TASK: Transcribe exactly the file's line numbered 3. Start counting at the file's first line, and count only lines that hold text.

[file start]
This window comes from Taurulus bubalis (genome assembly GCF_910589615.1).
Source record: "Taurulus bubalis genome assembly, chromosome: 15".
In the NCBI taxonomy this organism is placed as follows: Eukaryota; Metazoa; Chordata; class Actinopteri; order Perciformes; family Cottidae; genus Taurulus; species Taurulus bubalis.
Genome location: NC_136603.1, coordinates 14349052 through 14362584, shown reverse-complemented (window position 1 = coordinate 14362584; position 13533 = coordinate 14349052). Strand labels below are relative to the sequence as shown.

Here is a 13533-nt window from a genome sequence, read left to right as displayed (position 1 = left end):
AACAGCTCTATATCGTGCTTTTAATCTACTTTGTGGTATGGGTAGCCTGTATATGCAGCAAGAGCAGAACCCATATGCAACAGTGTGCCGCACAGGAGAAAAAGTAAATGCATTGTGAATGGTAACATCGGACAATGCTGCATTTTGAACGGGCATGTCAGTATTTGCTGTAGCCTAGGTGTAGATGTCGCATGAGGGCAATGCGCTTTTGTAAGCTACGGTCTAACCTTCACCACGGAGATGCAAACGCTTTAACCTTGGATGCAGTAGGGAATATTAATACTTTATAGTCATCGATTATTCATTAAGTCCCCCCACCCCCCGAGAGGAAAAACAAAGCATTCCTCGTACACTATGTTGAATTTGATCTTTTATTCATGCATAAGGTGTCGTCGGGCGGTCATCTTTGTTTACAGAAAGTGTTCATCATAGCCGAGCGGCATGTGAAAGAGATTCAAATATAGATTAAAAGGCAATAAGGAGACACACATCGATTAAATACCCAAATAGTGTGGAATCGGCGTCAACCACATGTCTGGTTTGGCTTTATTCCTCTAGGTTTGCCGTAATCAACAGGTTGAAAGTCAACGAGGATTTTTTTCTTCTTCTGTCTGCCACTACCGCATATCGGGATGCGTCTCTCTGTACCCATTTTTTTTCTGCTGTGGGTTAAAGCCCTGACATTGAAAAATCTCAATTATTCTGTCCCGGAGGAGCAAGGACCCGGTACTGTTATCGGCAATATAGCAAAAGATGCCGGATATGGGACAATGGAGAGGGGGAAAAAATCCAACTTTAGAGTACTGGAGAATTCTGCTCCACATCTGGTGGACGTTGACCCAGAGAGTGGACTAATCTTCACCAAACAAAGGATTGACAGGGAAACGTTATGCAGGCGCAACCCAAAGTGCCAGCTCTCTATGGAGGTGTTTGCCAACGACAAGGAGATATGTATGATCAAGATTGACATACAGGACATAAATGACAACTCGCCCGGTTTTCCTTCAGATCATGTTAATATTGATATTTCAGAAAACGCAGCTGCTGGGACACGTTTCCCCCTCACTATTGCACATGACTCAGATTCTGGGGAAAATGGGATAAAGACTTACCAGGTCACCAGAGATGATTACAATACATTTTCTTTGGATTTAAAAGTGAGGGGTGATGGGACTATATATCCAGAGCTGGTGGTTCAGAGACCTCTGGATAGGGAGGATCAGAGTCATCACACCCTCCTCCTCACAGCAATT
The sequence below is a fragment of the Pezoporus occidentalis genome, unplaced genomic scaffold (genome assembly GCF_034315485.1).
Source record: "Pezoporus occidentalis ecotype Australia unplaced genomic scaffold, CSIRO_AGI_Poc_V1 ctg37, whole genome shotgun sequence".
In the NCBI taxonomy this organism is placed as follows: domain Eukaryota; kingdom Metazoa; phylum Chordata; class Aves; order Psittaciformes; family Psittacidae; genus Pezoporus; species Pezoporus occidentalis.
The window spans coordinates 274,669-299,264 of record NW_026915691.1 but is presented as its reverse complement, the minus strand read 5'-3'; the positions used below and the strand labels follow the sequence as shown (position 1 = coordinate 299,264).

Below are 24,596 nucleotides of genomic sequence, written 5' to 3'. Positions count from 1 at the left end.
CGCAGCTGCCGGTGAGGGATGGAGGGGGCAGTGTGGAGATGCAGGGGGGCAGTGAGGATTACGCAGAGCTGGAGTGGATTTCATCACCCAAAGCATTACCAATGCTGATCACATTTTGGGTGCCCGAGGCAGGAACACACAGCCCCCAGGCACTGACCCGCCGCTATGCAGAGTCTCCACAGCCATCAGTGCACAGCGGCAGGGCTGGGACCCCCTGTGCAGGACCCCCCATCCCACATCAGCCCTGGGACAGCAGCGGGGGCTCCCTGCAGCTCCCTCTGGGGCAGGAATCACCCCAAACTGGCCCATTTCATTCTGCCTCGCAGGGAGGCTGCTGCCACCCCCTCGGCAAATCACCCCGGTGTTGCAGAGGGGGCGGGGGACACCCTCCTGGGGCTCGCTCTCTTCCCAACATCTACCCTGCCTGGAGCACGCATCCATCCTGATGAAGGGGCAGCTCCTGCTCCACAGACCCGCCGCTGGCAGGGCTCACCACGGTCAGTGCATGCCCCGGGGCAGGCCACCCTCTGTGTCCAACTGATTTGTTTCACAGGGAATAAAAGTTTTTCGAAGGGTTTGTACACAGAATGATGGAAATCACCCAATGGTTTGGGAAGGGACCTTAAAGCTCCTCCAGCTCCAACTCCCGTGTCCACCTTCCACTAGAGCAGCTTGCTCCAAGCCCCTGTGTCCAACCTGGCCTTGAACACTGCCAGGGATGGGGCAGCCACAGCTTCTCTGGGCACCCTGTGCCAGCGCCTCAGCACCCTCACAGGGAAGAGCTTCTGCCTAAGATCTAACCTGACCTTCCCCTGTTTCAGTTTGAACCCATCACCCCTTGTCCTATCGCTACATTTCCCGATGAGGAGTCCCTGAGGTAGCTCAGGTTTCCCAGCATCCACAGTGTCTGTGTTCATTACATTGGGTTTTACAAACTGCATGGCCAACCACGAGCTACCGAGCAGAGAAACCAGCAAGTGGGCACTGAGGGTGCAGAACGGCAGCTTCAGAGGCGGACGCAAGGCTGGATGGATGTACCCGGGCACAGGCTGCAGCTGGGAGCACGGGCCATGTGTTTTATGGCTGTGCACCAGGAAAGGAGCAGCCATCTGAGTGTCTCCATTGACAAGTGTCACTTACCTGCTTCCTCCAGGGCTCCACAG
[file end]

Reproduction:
In the NCBI taxonomy this organism is placed as follows: Eukaryota; Metazoa; Chordata; class Actinopteri; order Perciformes; family Cottidae; genus Taurulus; species Taurulus bubalis.